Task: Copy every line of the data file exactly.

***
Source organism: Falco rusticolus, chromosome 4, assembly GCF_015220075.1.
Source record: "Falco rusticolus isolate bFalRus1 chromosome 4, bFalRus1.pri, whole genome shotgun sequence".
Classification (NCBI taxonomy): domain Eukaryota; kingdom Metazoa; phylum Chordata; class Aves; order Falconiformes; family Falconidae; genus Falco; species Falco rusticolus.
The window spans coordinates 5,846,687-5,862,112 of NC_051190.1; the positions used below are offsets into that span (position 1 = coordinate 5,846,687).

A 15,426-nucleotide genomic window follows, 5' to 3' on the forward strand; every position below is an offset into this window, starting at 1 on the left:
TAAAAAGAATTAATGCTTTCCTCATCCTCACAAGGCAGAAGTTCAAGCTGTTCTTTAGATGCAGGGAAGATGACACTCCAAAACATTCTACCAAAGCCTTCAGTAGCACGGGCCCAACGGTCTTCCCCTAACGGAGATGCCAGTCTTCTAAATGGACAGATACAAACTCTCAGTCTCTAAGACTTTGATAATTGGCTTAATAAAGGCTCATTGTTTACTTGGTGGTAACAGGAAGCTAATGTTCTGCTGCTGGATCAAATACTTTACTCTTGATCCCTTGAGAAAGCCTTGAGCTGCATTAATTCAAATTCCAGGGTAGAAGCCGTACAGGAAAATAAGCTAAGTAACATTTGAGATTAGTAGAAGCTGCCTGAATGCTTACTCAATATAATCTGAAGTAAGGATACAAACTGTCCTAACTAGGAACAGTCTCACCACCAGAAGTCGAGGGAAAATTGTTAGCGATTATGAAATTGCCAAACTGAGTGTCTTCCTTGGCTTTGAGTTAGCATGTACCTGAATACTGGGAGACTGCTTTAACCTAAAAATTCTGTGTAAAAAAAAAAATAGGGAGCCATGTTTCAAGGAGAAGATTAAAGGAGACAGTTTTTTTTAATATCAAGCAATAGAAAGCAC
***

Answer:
Source organism: Falco rusticolus, chromosome 4, assembly GCF_015220075.1.
Source record: "Falco rusticolus isolate bFalRus1 chromosome 4, bFalRus1.pri, whole genome shotgun sequence".
Classification (NCBI taxonomy): domain Eukaryota; kingdom Metazoa; phylum Chordata; class Aves; order Falconiformes; family Falconidae; genus Falco; species Falco rusticolus.
The window spans coordinates 5,846,687-5,862,112 of NC_051190.1; the positions used below are offsets into that span (position 1 = coordinate 5,846,687).

A 15,426-nucleotide genomic window follows, 5' to 3' on the forward strand; every position below is an offset into this window, starting at 1 on the left:
TAAAAAGAATTAATGCTTTCCTCATCCTCACAAGGCAGAAGTTCAAGCTGTTCTTTAGATGCAGGGAAGATGACACTCCAAAACATTCTACCAAAGCCTTCAGTAGCACGGGCCCAACGGTCTTCCCCTAACGGAGATGCCAGTCTTCTAAATGGACAGATACAAACTCTCAGTCTCTAAGACTTTGATAATTGGCTTAATAAAGGCTCATTGTTTACTTGGTGGTAACAGGAAGCTAATGTTCTGCTGCTGGATCAAATACTTTACTCTTGATCCCTTGAGAAAGCCTTGAGCTGCATTAATTCAAATTCCAGGGTAGAAGCCGTACAGGAAAATAAGCTAAGTAACATTTGAGATTAGTAGAAGCTGCCTGAATGCTTACTCAATATAATCTGAAGTAAGGATACAAACTGTCCTAACTAGGAACAGTCTCACCACCAGAAGTCGAGGGAAAATTGTTAGCGATTATGAAATTGCCAAACTGAGTGTCTTCCTTGGCTTTGAGTTAGCATGTACCTGAATACTGGGAGACTGCTTTAACCTAAAAATTCTGTGTAAAAAAAAAAATAGGGAGCCATGTTTCAAGGAGAAGATTAAAGGAGACAGTTTTTTTTAATATCAAGCAATAGAAAGCAC